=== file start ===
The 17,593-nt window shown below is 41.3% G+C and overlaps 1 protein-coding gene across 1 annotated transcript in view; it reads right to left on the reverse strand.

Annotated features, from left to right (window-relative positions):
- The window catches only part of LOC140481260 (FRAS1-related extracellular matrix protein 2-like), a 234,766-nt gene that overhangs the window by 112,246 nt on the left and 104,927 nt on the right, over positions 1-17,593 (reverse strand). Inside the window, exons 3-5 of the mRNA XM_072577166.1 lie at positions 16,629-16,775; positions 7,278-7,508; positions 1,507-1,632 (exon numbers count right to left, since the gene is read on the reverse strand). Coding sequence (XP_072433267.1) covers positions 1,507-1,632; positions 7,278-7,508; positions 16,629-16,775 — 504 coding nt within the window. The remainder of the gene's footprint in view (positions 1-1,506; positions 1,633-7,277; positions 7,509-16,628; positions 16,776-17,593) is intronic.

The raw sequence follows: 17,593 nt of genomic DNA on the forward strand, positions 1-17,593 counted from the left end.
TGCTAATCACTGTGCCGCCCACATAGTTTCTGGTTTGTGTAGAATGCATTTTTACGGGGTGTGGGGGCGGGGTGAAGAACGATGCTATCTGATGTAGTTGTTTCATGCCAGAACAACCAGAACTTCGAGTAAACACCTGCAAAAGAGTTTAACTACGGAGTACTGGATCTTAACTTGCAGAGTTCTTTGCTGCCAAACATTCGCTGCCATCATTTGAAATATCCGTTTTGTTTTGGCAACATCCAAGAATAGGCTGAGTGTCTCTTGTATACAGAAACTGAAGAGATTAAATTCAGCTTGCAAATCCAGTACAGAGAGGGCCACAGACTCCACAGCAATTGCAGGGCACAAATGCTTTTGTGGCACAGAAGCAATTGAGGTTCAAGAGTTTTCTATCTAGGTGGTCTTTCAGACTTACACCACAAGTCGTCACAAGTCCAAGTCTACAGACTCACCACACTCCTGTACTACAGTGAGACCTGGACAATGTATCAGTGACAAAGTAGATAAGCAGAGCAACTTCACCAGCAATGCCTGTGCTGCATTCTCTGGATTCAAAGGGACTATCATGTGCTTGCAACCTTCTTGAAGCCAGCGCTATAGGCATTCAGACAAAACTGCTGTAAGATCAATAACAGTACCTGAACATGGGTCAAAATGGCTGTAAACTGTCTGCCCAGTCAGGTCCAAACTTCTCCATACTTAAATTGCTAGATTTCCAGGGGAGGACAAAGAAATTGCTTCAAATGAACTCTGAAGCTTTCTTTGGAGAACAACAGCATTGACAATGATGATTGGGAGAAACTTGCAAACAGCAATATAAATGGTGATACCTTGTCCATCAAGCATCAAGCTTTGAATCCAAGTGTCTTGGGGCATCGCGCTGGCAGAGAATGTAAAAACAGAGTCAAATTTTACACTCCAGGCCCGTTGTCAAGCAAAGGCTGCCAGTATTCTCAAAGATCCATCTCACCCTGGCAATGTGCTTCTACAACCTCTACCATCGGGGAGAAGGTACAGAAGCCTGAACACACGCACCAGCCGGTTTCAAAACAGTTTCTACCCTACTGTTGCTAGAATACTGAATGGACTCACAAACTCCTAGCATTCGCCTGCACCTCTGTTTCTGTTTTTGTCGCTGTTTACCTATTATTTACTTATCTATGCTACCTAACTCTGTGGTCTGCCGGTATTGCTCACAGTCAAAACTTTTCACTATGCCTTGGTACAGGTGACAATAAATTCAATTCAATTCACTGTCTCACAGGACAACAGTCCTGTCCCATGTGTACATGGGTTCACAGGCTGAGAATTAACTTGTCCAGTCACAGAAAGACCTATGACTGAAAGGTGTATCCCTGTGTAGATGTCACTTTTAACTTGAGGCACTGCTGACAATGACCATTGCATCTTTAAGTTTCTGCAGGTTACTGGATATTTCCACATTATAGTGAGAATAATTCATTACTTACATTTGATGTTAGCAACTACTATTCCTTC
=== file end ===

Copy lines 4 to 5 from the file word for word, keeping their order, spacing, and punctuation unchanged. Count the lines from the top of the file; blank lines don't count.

The raw sequence follows: 17,593 nt of genomic DNA on the forward strand, positions 1-17,593 counted from the left end.
TGCTAATCACTGTGCCGCCCACATAGTTTCTGGTTTGTGTAGAATGCATTTTTACGGGGTGTGGGGGCGGGGTGAAGAACGATGCTATCTGATGTAGTTGTTTCATGCCAGAACAACCAGAACTTCGAGTAAACACCTGCAAAAGAGTTTAACTACGGAGTACTGGATCTTAACTTGCAGAGTTCTTTGCTGCCAAACATTCGCTGCCATCATTTGAAATATCCGTTTTGTTTTGGCAACATCCAAGAATAGGCTGAGTGTCTCTTGTATACAGAAACTGAAGAGATTAAATTCAGCTTGCAAATCCAGTACAGAGAGGGCCACAGACTCCACAGCAATTGCAGGGCACAAATGCTTTTGTGGCACAGAAGCAATTGAGGTTCAAGAGTTTTCTATCTAGGTGGTCTTTCAGACTTACACCACAAGTCGTCACAAGTCCAAGTCTACAGACTCACCACACTCCTGTACTACAGTGAGACCTGGACAATGTATCAGTGACAAAGTAGATAAGCAGAGCAACTTCACCAGCAATGCCTGTGCTGCATTCTCTGGATTCAAAGGGACTATCATGTGCTTGCAACCTTCTTGAAGCCAGCGCTATAGGCATTCAGACAAAACTGCTGTAAGATCAATAACAGTACCTGAACATGGGTCAAAATGGCTGTAAACTGTCTGCCCAGTCAGGTCCAAACTTCTCCATACTTAAATTGCTAGATTTCCAGGGGAGGACAAAGAAATTGCTTCAAATGAACTCTGAAGCTTTCTTTGGAGAACAACAGCATTGACAATGATGATTGGGAGAAACTTGCAAACAGCAATATAAATGGTGATACCTTGTCCATCAAGCATCAAGCTTTGAATCCAAGTGTCTTGGGGCATCGCGCTGGCAGAGAATGTAAAAACAGAGTCAAATTTTACACTCCAGGCCCGTTGTCAAGCAAAGGCTGCCAGTATTCTCAAAGATCCATCTCACCCTGGCAATGTGCTTCTACAACCTCTACCATCGGGGAGAAGGTACAGAAGCCTGAACACACGCACCAGCCGGTTTCAAAACAGTTTCTACCCTACTGTTGCTAGAATACTGAATGGACTCACAAACTCCTAGCATTCGCCTGCACCTCTGTTTCTGTTTTTGTCGCTGTTTACCTATTATTTACTTATCTATGCTACCTAACTCTGTGGTCTGCCGGTATTGCTCACAGTCAAAACTTTTCACTATGCCTTGGTACAGGTGACAATAAATTCAATTCAATTCACTGTCTCACAGGACAACAGTCCTGTCCCATGTGTACATGGGTTCACAGGCTGAGAATTAACTTGTCCAGTCACAGAAAGACCTATGACTGAAAGGTGTATCCCTGTGTAGATGTCACTTTTAACTTGAGGCACTGCTGACAATGACCATTGCATCTTTAAGTTTCTGCAGGTTACTGGATATTTCCACATTATAGTGAGAATAATTCATTACTTACATTTGATGTTAGCAACTACTATTCCTTC